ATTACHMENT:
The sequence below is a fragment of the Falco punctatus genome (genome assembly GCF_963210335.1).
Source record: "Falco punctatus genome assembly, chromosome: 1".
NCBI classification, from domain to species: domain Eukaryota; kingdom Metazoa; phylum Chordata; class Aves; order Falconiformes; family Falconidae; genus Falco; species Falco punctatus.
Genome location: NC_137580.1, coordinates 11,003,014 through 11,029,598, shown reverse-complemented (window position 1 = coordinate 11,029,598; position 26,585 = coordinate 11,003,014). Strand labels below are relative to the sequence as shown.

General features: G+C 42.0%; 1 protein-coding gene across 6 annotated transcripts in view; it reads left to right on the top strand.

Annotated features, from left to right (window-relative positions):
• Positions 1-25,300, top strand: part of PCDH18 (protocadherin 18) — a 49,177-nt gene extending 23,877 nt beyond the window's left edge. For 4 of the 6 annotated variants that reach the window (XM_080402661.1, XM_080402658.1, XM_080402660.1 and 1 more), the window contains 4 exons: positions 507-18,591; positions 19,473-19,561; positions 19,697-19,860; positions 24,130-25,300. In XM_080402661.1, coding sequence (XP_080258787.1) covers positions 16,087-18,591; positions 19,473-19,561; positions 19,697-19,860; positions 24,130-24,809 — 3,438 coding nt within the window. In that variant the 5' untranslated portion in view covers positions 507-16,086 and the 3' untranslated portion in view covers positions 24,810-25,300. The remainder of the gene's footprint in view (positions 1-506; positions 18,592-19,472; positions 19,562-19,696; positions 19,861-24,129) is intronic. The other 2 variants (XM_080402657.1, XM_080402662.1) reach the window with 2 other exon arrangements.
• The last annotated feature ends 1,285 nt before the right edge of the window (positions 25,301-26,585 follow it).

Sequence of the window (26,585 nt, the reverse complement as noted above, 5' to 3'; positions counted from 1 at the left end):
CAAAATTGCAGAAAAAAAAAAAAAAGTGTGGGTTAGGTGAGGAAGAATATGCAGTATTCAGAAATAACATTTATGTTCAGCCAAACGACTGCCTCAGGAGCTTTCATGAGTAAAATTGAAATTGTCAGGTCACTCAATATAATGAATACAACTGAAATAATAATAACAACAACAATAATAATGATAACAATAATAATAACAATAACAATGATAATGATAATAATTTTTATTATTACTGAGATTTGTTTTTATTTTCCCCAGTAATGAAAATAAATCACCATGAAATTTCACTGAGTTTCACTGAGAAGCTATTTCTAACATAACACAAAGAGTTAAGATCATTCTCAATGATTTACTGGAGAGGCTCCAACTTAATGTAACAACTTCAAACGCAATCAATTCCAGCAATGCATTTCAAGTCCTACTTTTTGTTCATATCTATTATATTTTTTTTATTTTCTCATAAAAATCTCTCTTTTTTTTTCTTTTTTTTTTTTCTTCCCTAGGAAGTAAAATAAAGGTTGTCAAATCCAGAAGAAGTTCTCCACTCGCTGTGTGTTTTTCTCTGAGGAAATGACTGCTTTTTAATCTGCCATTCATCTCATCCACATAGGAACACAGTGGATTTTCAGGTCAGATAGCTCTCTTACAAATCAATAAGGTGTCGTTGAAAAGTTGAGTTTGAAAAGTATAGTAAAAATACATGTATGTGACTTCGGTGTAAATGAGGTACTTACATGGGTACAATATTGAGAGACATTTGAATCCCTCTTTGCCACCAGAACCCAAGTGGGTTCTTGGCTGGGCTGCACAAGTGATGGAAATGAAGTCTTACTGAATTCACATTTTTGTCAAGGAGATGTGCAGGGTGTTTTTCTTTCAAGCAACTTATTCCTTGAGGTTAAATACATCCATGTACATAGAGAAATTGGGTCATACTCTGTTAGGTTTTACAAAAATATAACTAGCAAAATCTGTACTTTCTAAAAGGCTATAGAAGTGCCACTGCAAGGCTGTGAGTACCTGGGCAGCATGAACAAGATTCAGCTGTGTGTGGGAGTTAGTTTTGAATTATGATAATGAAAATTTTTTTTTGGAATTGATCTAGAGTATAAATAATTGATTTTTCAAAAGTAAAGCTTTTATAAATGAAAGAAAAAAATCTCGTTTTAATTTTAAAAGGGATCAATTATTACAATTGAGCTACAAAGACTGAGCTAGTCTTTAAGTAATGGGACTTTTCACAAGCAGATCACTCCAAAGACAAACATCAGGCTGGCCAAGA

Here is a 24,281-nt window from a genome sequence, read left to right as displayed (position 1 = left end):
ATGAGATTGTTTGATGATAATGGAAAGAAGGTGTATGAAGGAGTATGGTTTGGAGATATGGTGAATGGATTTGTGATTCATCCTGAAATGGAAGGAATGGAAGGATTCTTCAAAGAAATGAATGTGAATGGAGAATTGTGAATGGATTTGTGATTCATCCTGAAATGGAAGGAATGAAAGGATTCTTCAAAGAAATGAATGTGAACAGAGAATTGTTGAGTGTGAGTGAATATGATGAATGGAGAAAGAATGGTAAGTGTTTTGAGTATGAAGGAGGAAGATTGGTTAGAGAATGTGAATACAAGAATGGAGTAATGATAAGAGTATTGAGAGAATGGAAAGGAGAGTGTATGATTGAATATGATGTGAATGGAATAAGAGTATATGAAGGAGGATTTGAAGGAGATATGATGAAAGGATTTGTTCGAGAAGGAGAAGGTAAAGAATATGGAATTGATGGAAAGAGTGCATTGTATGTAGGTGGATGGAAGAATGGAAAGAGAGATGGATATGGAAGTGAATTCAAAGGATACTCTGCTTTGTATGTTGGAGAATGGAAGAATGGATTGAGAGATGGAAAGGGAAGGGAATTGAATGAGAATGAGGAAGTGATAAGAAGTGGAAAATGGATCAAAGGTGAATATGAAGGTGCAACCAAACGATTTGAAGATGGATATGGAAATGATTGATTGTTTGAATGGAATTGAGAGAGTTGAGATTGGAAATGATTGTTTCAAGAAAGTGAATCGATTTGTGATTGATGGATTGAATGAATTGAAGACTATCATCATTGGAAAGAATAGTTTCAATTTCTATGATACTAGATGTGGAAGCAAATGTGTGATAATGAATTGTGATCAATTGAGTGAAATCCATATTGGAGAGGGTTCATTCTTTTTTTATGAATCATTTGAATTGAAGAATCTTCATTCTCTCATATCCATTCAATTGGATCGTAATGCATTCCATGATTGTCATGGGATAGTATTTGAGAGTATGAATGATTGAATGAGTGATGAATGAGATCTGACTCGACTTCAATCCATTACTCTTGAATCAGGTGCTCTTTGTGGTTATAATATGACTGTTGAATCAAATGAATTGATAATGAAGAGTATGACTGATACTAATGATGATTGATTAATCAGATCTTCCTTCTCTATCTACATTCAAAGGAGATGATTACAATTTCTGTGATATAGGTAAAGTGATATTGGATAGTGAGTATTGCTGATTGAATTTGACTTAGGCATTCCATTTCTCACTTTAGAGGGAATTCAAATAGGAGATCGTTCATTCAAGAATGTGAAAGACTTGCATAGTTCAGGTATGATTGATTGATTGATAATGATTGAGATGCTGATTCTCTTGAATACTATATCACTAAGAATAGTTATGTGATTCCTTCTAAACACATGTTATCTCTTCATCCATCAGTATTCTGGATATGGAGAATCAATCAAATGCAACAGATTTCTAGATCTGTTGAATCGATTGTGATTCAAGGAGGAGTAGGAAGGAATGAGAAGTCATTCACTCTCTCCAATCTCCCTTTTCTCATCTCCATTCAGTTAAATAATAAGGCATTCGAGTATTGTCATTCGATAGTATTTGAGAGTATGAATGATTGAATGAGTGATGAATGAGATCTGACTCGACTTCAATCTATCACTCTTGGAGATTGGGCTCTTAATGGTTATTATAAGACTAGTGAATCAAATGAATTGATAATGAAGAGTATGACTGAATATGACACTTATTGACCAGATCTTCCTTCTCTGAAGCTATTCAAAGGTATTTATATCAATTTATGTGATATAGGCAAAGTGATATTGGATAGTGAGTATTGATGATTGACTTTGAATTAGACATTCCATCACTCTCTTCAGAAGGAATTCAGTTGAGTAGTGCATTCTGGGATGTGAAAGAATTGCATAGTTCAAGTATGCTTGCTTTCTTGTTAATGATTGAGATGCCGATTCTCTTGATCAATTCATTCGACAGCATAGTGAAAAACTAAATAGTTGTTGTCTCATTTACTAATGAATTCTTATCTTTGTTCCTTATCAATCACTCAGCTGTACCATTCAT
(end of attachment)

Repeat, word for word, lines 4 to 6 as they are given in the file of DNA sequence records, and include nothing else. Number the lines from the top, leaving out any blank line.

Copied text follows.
Genome location: NC_137580.1, coordinates 11,003,014 through 11,029,598, shown reverse-complemented (window position 1 = coordinate 11,029,598; position 26,585 = coordinate 11,003,014). Strand labels below are relative to the sequence as shown.

General features: G+C 42.0%; 1 protein-coding gene across 6 annotated transcripts in view; it reads left to right on the top strand.

Annotated features, from left to right (window-relative positions):